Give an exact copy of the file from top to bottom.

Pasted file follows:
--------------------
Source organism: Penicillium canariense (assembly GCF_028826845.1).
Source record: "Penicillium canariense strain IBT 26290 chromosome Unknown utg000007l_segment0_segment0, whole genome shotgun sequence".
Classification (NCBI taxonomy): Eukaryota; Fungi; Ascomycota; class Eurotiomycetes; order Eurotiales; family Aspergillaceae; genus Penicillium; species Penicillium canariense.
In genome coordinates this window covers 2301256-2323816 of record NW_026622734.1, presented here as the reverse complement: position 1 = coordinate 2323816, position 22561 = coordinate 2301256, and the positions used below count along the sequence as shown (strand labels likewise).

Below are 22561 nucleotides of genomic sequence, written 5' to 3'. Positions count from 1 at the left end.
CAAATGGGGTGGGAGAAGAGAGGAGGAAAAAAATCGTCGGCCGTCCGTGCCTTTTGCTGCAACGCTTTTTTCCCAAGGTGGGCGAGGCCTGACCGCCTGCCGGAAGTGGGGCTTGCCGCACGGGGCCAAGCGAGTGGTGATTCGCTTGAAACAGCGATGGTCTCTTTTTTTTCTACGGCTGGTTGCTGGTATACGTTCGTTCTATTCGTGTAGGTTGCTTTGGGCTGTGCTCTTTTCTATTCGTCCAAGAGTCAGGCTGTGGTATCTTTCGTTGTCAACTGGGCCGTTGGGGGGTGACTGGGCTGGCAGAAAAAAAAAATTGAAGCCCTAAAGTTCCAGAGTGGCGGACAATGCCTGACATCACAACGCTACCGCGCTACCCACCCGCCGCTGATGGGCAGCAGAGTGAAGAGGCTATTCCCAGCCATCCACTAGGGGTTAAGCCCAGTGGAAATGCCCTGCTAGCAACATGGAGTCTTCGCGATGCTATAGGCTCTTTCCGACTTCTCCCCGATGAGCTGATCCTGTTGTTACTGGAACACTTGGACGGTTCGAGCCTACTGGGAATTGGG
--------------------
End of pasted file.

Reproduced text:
Source organism: Penicillium canariense (assembly GCF_028826845.1).
Source record: "Penicillium canariense strain IBT 26290 chromosome Unknown utg000007l_segment0_segment0, whole genome shotgun sequence".
Classification (NCBI taxonomy): Eukaryota; Fungi; Ascomycota; class Eurotiomycetes; order Eurotiales; family Aspergillaceae; genus Penicillium; species Penicillium canariense.
In genome coordinates this window covers 2301256-2323816 of record NW_026622734.1, presented here as the reverse complement: position 1 = coordinate 2323816, position 22561 = coordinate 2301256, and the positions used below count along the sequence as shown (strand labels likewise).

Below are 22561 nucleotides of genomic sequence, written 5' to 3'. Positions count from 1 at the left end.
CAAATGGGGTGGGAGAAGAGAGGAGGAAAAAAATCGTCGGCCGTCCGTGCCTTTTGCTGCAACGCTTTTTTCCCAAGGTGGGCGAGGCCTGACCGCCTGCCGGAAGTGGGGCTTGCCGCACGGGGCCAAGCGAGTGGTGATTCGCTTGAAACAGCGATGGTCTCTTTTTTTTCTACGGCTGGTTGCTGGTATACGTTCGTTCTATTCGTGTAGGTTGCTTTGGGCTGTGCTCTTTTCTATTCGTCCAAGAGTCAGGCTGTGGTATCTTTCGTTGTCAACTGGGCCGTTGGGGGGTGACTGGGCTGGCAGAAAAAAAAAATTGAAGCCCTAAAGTTCCAGAGTGGCGGACAATGCCTGACATCACAACGCTACCGCGCTACCCACCCGCCGCTGATGGGCAGCAGAGTGAAGAGGCTATTCCCAGCCATCCACTAGGGGTTAAGCCCAGTGGAAATGCCCTGCTAGCAACATGGAGTCTTCGCGATGCTATAGGCTCTTTCCGACTTCTCCCCGATGAGCTGATCCTGTTGTTACTGGAACACTTGGACGGTTCGAGCCTACTGGGAATTGGG